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Post-Op Information

Endovascular Surgery

Angiogram
Endovascular surgery includes all procedures done in an Angiogram room using minimally invasive techniques and X-Ray imaging to treat diseased arteries or veins. The basic technique is a diagnostic Angiogram under local anaesthetic, possibly with intravenous sedation. A needle is placed through a small skin puncture into an artery, typically the common femoral artery in the groin. Through the needle a wire is inserted into the artery. The needle can then be withdrawn leaving the wire in place as a guide. A hollow plastic tube (“sheath”) can then be “railroaded” over the wire. When the wire is withdrawn there is then a tube in the artery. Through this tube contrast can be injected or devices can be implanted. This is called the “Seldinger Technique”. Injection of “contrast liquid” (which is visible under x-ray because it contains iodine) provides an outline of the lining of the vessel. This is a very accurate technique and exceeds at the moment the accuracy of ultrasound and of CT Angiography. It is particularly suitable for calcified arteries that diabetics often have, and to small arteries which are those below the knee in most patients. Angiography is also used by cardiologists to examine the coronary arteries and by interventional radiologists to examine the cerebral arteries.

Angioplasty and Stenting
After the diagnostic angiogram the procedure may be terminated if there is need to discuss the case or obtain specific equipment. More commonly these days, there is an opportunity to proceed to treat the lesion which has been identified, at the same time. A fine wire can be gently passed through the narrowed artery. Over this a catheter, with a collapsed balloon at the end, is passed. The balloon is then inflated and this pushes the narrowing of the arteries back against the artery wall where it will remain in most cases. If the narrowing is severe or calcified then an additional manoeuvre is to insert a balloon mounted stent or a self expanding stent. Stents are a metal lattice looking like a spring but with a specific laser cut shape allowing blood to flow but holding back the arterial intimal debris. Different stents are rigid, self-expanding, stainless steel stents or flexible self-expanding Nitinol stents. Some stents are combined with a plastic covering i.e. covered stents. The covering is usually some form of Gore-Tex which might be treated on occasions with surface materials to minimise the risk of blood clot formation in the stent e.g. Heparin bonding.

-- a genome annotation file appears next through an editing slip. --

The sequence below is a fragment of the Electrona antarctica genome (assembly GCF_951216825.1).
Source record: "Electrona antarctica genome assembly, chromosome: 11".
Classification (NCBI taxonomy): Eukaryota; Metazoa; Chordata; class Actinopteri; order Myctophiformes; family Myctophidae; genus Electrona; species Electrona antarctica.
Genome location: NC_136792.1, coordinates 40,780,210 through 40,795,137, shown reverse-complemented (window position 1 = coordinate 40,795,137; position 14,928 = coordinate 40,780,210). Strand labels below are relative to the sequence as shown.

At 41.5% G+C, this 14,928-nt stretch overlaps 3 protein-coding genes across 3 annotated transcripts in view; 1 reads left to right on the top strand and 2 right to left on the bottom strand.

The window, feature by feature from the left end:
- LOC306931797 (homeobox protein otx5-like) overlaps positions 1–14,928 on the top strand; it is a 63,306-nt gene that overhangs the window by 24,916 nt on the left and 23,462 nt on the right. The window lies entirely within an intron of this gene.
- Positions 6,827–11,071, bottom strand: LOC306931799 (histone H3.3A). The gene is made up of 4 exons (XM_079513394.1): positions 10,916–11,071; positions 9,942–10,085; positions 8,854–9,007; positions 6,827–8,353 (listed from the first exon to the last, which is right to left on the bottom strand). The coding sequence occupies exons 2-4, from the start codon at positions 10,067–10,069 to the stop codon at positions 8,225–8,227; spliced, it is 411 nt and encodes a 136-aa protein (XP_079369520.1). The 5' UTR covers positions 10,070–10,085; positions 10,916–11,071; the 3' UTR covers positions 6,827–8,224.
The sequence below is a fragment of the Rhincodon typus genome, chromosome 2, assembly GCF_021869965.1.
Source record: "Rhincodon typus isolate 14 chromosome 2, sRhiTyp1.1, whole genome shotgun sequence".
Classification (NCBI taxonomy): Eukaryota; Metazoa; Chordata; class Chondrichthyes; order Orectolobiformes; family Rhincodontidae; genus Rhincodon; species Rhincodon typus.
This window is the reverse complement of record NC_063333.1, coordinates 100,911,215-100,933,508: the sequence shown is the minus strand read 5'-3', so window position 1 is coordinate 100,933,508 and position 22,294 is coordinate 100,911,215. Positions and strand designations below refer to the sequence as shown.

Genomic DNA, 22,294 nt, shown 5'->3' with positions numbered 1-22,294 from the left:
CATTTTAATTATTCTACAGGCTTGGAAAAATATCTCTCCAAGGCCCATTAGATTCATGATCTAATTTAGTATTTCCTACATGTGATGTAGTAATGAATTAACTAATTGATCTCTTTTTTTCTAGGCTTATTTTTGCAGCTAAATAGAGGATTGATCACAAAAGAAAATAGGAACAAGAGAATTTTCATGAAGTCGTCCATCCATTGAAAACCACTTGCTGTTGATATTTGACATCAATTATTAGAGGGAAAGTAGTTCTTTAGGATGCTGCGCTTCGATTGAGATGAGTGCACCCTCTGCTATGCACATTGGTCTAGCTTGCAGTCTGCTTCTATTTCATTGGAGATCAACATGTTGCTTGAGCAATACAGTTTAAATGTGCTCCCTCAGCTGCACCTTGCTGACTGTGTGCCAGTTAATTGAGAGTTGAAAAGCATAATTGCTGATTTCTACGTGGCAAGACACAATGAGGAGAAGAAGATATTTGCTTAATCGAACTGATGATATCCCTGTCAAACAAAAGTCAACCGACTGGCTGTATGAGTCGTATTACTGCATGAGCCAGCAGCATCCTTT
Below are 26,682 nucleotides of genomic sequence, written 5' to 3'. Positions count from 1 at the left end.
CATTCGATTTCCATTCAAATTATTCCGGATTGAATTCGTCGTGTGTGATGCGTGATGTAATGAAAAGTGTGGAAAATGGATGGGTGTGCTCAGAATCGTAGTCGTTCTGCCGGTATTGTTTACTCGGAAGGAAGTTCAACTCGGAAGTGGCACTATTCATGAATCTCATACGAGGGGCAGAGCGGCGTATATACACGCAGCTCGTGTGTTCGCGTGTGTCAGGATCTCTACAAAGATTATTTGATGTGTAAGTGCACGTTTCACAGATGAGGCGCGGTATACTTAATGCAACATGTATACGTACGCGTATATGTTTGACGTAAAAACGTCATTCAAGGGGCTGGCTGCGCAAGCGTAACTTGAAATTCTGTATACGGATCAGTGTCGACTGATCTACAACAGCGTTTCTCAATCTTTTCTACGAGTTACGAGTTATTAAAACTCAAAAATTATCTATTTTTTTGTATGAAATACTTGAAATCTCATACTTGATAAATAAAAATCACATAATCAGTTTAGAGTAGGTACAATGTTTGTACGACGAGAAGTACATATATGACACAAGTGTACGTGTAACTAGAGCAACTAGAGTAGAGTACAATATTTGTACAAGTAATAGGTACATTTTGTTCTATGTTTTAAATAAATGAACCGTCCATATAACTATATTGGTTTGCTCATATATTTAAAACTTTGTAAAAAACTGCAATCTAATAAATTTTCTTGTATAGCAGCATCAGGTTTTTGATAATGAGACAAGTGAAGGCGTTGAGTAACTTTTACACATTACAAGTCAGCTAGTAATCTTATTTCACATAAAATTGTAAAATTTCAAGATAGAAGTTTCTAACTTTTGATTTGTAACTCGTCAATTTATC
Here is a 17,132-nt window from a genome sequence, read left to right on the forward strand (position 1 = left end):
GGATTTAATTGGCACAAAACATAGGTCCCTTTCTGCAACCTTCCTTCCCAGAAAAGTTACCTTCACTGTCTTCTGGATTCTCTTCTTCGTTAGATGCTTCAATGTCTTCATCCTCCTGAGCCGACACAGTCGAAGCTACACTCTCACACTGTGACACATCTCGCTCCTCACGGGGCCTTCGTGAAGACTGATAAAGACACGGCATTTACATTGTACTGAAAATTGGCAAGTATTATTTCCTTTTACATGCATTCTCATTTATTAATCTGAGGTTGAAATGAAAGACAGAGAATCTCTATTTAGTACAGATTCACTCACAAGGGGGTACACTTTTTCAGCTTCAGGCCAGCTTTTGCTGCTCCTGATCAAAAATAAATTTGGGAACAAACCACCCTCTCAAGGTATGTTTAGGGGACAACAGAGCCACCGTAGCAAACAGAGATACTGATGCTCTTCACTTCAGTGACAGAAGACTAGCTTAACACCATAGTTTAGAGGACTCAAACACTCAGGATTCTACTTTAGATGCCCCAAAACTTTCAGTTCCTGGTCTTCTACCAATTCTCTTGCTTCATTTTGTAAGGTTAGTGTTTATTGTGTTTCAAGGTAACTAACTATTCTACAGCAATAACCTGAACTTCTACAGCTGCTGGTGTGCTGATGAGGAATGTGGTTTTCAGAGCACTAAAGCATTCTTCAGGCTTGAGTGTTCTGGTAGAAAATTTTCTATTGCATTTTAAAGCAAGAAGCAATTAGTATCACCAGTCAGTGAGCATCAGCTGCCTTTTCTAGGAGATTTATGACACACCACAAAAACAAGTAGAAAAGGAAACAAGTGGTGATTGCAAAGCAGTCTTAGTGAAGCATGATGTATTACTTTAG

Stenting is widely established in iliac disease and has led to the near elimination of iliac artery open surgery. Angioplasty is more effective below the groin region. Stenting below the groin region is reserved for occlusion or severe disease because the flexibility of the artery leads to fatigue of even the most flexible stent. Compliance mis-matches between the bendability of the stent and that of the artery cause intimal damage at the end of each stent, thus precipitating recurrent disease. It is important to realise that because the stents are expanded inside the artery and press against the wall there is no mechanism to retrieve them. Stent infection is rare but well recognised. Angioplasty and stenting can lead to particles of the lesion running with the blood flow distally. This is called distal embolisation and can cause impaired blood supply to arteries further down the patient e.g. in the toes if there is embolisation from the thigh or into the brain if there is embolisation from the carotid arteries.

Stent Grafts
Stent Grafts are specific devices which started out as metal stents and dacron grafts sewn tighter by very patient and skilled technicians.

The combined device is then sterilised usually with ethylene oxide and packed into a sleeve the diameter of a large pen. Through a small incision or cut down in the groin these will be placed in the femoral artery and be inserted up into the aorta in the abdomen. The delivery sleeve is pulled back and the stent graft will expand and line the artery. This is the specific treatment for Abdominal Aortic Aneurysms (AAA) which are dilations of the aorta that are liable to burst with catastrophic consequences. Lining these leads to exclusion of them from the blood supply and avoidance of rupture. Key points are:

Endovascular Overview
The aim of all endovascular procedures is to treat symptomatic or limb or life threatening arterial vascular disease without the need for open vascular surgery. Endovascular procedures are generally safer than open surgery, although some may be less durable. That may not be such an issue in an older sicker patient if it is remembered that vascular disease is a generalised disease of which the management is primarily preventative or medical. The decision for open versus endovascular surgery depends very much on the procedure and very much on the patient. It may actually depend on the patient’s co-morbidities especially cardiac disease.

Angiography, angioplasty and endovascular procedures are performed by vascular surgeons, interventional radiologists, and a few cardiologists. Input from a vascular surgeon is desirable to provide surgical opinion which is the first step in selection and management of all endovascular procedures.